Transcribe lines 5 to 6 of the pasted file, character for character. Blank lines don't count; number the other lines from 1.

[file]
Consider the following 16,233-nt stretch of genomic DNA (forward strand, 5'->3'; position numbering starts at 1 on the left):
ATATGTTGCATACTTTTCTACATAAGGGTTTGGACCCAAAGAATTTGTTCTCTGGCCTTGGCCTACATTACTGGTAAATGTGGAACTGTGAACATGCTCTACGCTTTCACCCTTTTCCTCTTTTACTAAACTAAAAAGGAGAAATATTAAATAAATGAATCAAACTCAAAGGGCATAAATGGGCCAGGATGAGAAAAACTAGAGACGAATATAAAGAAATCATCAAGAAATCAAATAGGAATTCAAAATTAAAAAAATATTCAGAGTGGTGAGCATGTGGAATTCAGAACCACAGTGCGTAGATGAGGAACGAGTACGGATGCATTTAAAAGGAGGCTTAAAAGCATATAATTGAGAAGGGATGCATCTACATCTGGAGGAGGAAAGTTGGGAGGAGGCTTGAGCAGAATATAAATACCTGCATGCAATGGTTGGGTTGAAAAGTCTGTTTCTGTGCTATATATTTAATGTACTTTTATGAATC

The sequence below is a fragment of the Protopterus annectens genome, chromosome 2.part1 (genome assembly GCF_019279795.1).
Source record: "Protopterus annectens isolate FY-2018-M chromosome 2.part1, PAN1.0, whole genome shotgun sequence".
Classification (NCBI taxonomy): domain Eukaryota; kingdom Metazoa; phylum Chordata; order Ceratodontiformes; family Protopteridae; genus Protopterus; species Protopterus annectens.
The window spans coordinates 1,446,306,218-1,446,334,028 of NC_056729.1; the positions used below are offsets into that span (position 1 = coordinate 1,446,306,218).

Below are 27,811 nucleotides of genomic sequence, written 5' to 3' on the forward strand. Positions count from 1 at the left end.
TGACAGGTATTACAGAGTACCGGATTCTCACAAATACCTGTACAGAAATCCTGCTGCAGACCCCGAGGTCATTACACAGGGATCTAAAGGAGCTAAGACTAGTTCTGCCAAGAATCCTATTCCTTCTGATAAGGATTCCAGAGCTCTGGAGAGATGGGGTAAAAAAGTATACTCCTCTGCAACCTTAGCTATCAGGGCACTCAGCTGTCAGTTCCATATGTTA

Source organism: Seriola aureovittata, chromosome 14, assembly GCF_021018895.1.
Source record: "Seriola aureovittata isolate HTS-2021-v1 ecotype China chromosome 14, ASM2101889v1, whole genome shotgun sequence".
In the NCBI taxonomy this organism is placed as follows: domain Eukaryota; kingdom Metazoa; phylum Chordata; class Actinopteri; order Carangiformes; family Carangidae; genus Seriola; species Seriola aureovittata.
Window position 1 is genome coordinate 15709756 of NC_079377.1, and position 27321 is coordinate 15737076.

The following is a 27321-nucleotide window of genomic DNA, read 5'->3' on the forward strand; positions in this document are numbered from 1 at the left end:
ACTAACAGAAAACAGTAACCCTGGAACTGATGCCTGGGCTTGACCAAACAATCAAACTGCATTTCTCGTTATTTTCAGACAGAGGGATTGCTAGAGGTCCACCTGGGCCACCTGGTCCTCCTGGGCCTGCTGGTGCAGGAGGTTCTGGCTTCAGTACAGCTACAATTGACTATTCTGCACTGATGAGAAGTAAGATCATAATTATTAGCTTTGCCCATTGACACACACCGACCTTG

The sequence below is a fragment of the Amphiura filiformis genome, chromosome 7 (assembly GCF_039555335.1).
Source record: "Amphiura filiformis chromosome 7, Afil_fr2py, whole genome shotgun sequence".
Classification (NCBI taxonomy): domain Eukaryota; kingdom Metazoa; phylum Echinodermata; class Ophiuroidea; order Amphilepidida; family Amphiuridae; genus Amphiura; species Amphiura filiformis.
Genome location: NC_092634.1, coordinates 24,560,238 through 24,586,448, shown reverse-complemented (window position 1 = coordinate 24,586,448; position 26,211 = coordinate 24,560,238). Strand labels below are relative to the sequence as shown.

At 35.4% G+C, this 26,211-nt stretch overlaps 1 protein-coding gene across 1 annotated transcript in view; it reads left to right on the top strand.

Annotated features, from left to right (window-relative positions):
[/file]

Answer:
Classification (NCBI taxonomy): domain Eukaryota; kingdom Metazoa; phylum Chordata; order Ceratodontiformes; family Protopteridae; genus Protopterus; species Protopterus annectens.
The window spans coordinates 1,446,306,218-1,446,334,028 of NC_056729.1; the positions used below are offsets into that span (position 1 = coordinate 1,446,306,218).